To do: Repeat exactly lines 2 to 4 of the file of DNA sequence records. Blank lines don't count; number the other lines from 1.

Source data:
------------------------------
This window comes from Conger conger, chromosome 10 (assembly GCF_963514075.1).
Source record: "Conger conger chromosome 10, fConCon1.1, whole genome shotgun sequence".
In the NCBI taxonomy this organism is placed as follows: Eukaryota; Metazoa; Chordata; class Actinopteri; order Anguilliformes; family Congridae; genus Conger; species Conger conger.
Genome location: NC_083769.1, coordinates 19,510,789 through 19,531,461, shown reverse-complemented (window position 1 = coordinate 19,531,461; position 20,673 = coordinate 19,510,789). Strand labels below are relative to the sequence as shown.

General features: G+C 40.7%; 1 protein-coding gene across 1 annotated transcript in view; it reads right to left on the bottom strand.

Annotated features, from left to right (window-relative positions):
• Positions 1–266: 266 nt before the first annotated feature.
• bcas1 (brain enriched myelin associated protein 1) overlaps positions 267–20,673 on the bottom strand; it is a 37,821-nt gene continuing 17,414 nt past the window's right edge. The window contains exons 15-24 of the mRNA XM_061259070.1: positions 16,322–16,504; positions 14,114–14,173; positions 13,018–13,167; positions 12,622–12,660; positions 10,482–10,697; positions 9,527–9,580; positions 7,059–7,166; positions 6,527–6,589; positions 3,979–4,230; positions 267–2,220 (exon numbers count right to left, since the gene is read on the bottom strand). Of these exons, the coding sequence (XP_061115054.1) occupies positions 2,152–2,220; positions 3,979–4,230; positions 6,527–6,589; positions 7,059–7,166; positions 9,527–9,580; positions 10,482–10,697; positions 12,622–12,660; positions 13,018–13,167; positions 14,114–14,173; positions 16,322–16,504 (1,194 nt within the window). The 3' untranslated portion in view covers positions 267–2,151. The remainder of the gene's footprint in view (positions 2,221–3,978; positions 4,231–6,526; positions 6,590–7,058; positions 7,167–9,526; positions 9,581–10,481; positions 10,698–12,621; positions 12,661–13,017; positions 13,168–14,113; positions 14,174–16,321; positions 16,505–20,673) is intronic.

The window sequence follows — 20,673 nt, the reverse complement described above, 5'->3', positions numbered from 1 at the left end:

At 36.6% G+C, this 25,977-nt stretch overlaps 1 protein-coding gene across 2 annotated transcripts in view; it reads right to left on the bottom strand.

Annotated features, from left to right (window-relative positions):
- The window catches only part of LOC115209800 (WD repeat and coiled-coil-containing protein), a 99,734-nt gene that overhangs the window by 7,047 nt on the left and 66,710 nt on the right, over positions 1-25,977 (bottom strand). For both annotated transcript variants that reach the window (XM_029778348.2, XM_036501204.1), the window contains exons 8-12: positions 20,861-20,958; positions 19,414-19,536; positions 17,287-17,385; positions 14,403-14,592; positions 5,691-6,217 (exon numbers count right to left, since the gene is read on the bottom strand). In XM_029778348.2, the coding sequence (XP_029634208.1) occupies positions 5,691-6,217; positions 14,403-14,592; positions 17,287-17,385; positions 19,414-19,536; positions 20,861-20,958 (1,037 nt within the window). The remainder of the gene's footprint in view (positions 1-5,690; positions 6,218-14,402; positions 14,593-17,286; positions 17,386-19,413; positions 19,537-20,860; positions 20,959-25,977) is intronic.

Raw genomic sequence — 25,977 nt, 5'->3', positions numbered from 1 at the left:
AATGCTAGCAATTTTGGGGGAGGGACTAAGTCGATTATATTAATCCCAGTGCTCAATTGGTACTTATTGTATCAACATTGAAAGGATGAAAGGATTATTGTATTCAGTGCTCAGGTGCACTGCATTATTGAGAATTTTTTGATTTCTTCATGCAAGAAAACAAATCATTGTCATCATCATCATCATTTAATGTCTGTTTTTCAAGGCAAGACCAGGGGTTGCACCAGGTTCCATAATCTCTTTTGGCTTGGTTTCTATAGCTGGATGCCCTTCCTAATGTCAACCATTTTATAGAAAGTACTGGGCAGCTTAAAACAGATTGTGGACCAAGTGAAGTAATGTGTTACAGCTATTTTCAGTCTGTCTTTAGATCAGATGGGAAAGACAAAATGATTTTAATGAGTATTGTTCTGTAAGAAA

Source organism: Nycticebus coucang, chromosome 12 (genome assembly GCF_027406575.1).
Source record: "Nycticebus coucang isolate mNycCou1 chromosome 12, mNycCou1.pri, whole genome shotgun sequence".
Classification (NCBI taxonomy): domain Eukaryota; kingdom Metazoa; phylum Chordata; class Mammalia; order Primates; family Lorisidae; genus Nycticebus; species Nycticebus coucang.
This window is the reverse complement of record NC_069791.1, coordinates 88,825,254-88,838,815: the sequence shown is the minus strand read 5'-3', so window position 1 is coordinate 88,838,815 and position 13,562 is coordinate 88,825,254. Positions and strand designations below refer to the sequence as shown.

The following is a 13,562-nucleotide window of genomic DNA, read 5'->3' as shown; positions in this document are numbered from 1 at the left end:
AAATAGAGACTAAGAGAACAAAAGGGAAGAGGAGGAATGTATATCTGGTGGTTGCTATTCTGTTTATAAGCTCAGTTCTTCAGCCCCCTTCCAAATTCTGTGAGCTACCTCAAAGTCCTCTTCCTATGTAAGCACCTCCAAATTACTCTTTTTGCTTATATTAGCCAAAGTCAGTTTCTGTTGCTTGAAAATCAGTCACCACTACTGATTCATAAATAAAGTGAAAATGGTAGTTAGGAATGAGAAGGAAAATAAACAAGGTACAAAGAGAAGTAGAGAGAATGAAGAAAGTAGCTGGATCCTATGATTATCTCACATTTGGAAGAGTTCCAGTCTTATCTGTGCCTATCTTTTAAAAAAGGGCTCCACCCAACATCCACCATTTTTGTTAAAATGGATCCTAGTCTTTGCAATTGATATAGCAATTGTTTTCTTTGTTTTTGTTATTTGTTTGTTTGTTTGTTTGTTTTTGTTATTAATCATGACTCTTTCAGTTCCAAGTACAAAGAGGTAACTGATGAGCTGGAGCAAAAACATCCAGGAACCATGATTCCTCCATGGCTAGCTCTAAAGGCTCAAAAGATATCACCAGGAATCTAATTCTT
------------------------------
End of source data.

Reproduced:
Source record: "Conger conger chromosome 10, fConCon1.1, whole genome shotgun sequence".
In the NCBI taxonomy this organism is placed as follows: Eukaryota; Metazoa; Chordata; class Actinopteri; order Anguilliformes; family Congridae; genus Conger; species Conger conger.
Genome location: NC_083769.1, coordinates 19,510,789 through 19,531,461, shown reverse-complemented (window position 1 = coordinate 19,531,461; position 20,673 = coordinate 19,510,789). Strand labels below are relative to the sequence as shown.